Nearly everyone who spoke at a Thursday night session to get input on a study of proposed crude oil shipping facilities in Hoquiam thought the whole proposal was a bad idea.
Increased rail traffic, oil spills, air pollution and safety were areas of concern as the City of Hoquiam and the state Department of Ecology consider the impacts of two crude oil shipping facilities proposed for Grays Harbor.
About 70 concerned citizens crowded into the Hoquiam High School cafeteria to share suggestions of what should be studied during as the city and Ecology create and Environmental Impact Statement (EIS) for the projects proposed by Imperium Renewables and Westway Terminal Company.
A third company, U.S. Development, has also proposed a local crude-by-rail facility, which won’t be studied as part of this EIS.
Citizens from Grays Harbor and beyond have been vocal regarding their feelings for the projects, but the purpose of the recent meeting wasn’t to voice opinions regarding crude-by-rail, said Jerry Thielan, a consultant hired to facilitate the meeting. “It’s not so much about whether you like or dislike this project,” Thielan said. “This meeting is for people to make suggestions of things to look at.”
But nearly all of the 44 people who took the microphone to make suggestions took the opportunity to voice their general disapproval for the projects.
“Build it and they will come. But we say don’t build it, deny the permit,” said Zoltan Grossman of Olympia.
Many of the commentors expressed safety concerns, and many noted oil train explosions from the past year. Hoquiam resident Brian Sterling asked who would have the responsibility of fighting oil fires when they happen.
“I do not believe that our communities have the resources to fight large-scale oil fires,” Sterling said.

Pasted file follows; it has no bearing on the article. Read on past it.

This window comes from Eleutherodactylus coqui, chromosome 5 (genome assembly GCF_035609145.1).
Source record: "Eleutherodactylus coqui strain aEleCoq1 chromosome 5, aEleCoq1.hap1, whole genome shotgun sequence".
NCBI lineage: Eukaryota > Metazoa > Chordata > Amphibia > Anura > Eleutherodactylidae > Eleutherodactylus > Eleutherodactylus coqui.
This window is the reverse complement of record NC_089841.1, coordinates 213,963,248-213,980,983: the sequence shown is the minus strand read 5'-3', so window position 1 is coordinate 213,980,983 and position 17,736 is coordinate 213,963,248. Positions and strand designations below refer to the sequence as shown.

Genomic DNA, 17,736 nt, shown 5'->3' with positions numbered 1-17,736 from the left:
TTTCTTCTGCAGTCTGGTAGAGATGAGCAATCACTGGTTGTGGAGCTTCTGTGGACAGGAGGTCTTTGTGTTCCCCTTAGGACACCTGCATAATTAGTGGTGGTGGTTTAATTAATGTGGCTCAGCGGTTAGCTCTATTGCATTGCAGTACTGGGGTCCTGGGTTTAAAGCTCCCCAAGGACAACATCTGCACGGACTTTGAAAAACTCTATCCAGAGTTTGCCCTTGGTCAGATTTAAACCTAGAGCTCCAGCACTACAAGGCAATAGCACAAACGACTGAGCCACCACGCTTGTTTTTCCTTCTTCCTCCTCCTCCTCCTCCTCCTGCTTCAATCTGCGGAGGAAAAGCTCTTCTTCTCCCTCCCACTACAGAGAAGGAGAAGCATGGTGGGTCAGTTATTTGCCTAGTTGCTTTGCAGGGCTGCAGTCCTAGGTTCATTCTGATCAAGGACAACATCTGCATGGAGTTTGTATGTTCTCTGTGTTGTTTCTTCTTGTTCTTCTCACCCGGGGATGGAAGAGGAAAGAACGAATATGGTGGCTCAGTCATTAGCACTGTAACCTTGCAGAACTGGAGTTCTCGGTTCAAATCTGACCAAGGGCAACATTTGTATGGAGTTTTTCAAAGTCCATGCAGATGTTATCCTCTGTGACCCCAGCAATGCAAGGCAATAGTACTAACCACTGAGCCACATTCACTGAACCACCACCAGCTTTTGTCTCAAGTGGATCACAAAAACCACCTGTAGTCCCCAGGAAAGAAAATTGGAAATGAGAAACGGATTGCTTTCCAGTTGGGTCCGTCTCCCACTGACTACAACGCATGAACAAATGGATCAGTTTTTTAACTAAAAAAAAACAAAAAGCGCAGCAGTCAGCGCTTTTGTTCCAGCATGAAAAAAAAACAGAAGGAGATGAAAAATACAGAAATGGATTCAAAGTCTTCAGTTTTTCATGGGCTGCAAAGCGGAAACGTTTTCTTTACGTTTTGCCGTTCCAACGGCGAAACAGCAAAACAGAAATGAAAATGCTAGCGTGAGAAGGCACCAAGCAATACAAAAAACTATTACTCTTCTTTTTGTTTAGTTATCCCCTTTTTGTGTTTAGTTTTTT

Another common worry: the state of the railroad tracks running between Centralia and Hoquiam. Many of the commentors speculated that the tracks aren’t adequate to withstand increased rail traffic. Wes Brosman said the tracks are in such a state of disrepair that they could easily be dismantled by vandals.
“This track could be sabotaged by a set of tools and a clever 12-year-old,” Brosman said.
The projects have also spawned concern about shorebirds, which use Grays Harbor as a resting place during their yearly migration. Janet Strong of McCleary explained that the area needs to remain healthy in order for the bird migrations to continue. The third project, which is just getting started through the permit process and isn’t a part of the environmental impact statement that was the focus of Thursday’s meeting, would be very near the Grays Harbor National Wildlife Refuge at Bowerman Basin.
“It’s an important link in the Pacific flyway where millions of birds fly though each year,” Strong said.
Others worried that the oil storage facilities would make Grays Harbor a target for terrorism.
All parties agreed that the impact of the oil shipping projects on all communities — from Centralia to the beaches — needs to be carefully studied.
“It’s not just Hoquiam, it’s not just Aberdeen, it’s all the communities up and down the line,” said Ron Figlar-Barnes, who ran for a Port Commission seat on a platform opposing the oil projects.
The agencies are in early stages of performing the analysis, and the process could take as short as a few months or as long as a few years.
“It’s hard to say how long it will take while we’re still making a list of what we’ll study,” said Diane Butorac, Southwest regional planner for Ecology.
Another scoping meeting will take place April 29 at Centralia High School, located at 813 Eshom Road, from 5 to 9 p.m.